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Summer 2012 : Feature

Creative Consultants

As co-owners of Los Angeles’s famed floral studio, Mark’s Garden, Richard David and Mark Held know how to set the stage for drama

At a mere 10 years of age, Mark Held was chosen to create centerpieces for the picnic tables at summer camp. Today, he dresses the tables of Hollywood’s most glamorous galas and weddings as the principal designer and co-founder of Mark’s Garden. Since Held and his partner, Richard David, opened the shop in 1993 in Sherman Oaks, California, they now oversee an empire that employs a multimillion-dollar annual floral budget for blockbuster events like the Emmy Awards, the Golden Globes, and the famed Academy Awards® Governors Ball. Mark’s Garden is also the floral shop of choice for Hollywood’s elite and is responsible for designing countless celebrity weddings. The dynamic duo sat down with flower to discuss the secret to their overwhelming success.

Mark Held (left) and Richard David (right) are co-owners of Mark’s Garden in Los Angeles.

flower: Mark and Richard, I understand you just finished the flowers for the 84th Academy Awards® Governors Ball. How did it go?

MARK HELD: It was completely different this year, because it was a lounge setting rather than a seated dinner. Rather than having 130 centerpieces and additional arrangements, it was all small pieces—for side tables and coffee tables. Our challenge was to make it really interesting and unique. We tried to make the arrangements like little pieces of art, and I think it worked out really well. Everything in the room was very neutral whites, silvers, and taupes–so we used all red flowers, and it really gave the room some punch.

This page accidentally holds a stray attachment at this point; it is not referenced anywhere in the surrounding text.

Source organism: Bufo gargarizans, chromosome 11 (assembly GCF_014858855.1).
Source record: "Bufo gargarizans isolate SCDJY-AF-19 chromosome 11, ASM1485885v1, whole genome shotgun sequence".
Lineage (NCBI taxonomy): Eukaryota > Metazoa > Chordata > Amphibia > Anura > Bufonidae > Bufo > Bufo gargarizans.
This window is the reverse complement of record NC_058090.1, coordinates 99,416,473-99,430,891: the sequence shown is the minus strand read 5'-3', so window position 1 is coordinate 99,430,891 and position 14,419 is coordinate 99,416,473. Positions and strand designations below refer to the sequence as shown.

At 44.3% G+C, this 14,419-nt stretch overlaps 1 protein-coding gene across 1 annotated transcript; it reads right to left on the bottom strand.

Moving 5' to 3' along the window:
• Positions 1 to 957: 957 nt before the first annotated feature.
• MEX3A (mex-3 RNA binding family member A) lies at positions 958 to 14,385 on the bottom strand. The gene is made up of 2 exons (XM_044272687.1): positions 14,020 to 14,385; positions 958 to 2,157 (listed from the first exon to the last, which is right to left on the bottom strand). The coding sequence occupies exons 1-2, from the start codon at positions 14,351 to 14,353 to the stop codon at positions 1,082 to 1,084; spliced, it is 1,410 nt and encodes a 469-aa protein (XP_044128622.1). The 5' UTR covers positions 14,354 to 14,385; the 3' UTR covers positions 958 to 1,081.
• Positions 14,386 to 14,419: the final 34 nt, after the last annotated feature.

That sounds beautiful. What types of flowers did you use?

MARK: We used a variety of red roses, red cymbidium orchids, red and black calla lilies, and red amaryllis.

A green scene with cascades of orchids, tropical greenery, and a magnolia-leaf table skirt. © Loupe Images

It must be stressful to design flowers for such a high-profile event. Is there one Academy Awards® Governors Ball that you remember being particularly challenging?

MARK: A few years ago we were doing floral chandeliers made out of white orchids. It was all done on lifts and just went on and on all night. It was a difficult installation and a logistical challenge. Any time you are working on a lift 25 feet in the air it’s hard! Another year we did a Louis Quatorze theme, and I had to rush to the airport very late one night to pick up [a shipment of] butter-colored roses. There is always something to deal with when it comes to the Oscars, because logistically it is so difficult—the delivery, the security, and so forth.

I can only imagine! So tell me, how did you get started working with flowers?

MARK: I started working in a flower shop as a salesperson, and eventually I started helping out in the design area. It was a matter of chance. I discovered I had an ability to design. There are so many ways to get into this business.

Tell me about the beginning of Mark’s Garden.